Siblings: 1 sister. We’re good friends too.

Time I usually wake up: c. 5.00 am.

Unusual talent: Cockling. Put me on a coastal mudflat and give me a bucket and I can find cockles more quickly and easily than most.

Vegetable I refuse to eat: Onions. I like them but my insides don’t.

Worst habit: Obsessive worry. And it is definitely a habit.

X-rays: Back, front, and teeth.

Yummy foods I make: Simple stuff. Roast chicken, with vegetables and roast potatoes. Grilled salmon. Home made vegetable soups. Fresh fruit salad.

Zodiac sign: Gemini. And I blew out the candles on my birthday cake yesterday ..... another reminder to live each day well.

I’m not tagging anyone specifically but if you decide to do it, let me know.

Tuesday, May 23, 2006

Salt air

We both know the dangers. We’re too old now for this sort of thing. We’d be putting out to sea in a very frail craft indeed and neither of us in the past have proved ourselves to be natural sailors.

So maybe there’s something to be said for staying where we are. For choosing friendship, laughter, sensuality, objectivity, a certain emotional distance. Not moving from here means we can still access logic and rationality when we need it. We haven’t really left dry land.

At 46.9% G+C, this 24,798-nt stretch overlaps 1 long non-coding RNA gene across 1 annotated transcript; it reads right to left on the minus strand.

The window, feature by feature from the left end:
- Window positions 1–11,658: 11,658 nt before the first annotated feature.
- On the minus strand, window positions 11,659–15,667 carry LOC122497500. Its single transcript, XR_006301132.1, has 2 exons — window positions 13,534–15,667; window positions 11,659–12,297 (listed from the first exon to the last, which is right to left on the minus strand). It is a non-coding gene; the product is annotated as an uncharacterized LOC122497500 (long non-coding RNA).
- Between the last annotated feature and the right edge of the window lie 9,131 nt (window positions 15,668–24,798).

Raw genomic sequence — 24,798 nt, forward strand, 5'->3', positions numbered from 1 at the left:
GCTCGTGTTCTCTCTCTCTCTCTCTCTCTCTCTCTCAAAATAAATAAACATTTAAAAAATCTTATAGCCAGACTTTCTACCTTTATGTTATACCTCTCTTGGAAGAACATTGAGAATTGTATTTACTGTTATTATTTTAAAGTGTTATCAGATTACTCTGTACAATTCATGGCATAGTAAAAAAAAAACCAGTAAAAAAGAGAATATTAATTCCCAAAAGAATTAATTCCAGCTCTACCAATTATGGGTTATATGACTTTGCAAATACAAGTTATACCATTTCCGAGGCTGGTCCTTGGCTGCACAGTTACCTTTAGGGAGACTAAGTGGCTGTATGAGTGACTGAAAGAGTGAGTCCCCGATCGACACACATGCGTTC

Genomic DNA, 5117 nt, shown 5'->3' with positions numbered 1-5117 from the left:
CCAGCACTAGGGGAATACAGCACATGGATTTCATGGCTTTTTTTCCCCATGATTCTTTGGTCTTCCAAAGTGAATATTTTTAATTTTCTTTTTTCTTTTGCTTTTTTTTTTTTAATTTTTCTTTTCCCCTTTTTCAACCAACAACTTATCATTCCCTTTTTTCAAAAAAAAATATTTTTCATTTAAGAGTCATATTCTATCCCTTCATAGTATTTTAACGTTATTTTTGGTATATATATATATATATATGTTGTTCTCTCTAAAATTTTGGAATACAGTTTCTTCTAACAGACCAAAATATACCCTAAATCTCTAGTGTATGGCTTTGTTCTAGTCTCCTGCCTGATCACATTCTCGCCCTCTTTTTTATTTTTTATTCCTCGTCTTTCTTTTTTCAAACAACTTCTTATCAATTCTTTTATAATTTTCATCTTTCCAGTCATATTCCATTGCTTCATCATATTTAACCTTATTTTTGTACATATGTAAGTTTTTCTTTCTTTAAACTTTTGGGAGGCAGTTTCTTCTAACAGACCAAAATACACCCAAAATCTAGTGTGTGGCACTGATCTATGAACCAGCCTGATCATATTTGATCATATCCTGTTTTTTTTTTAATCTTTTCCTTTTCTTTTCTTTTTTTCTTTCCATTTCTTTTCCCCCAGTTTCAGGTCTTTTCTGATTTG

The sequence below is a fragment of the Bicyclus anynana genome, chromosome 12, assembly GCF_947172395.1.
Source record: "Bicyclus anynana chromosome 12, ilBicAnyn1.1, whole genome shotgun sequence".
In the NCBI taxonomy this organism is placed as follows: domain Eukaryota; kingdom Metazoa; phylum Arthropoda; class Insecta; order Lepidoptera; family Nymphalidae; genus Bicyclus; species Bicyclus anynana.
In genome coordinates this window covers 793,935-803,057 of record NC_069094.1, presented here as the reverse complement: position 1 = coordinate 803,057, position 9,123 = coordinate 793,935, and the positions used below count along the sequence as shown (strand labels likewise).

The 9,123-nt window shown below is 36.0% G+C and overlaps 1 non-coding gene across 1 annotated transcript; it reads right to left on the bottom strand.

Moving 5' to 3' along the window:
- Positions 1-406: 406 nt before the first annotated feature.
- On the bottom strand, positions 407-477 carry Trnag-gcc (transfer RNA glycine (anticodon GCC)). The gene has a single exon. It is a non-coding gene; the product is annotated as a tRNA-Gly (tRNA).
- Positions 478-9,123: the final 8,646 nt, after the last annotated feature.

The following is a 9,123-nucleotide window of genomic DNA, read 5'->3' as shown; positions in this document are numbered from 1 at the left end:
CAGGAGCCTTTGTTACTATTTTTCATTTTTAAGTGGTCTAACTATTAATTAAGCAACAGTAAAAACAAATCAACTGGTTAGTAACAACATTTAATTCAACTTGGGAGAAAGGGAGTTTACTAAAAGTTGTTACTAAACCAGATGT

Yet just occasionally there will be a shift for a second or two and you reveal some of your vulnerability. At these moments my heart lurches and the night air seems to carry a hint of salt from the ocean, many miles away.

Monday, May 22, 2006

City park

Tree posture
Tree posture: A jogger stretches under one of the park's yew trees.

My local park is a stone’s throw from my flat. It’s small, you could walk the perimeter in ten minutes and, in addition to parkland, it contains a couple of basketball and/or football pitches, a kindergarten and a children’s playground. The peaceful appearance in the photographs is deceptive since it is bordered on three sides by busy roads, most notably the South Circular with its continuous stream of heavy traffic and pollution.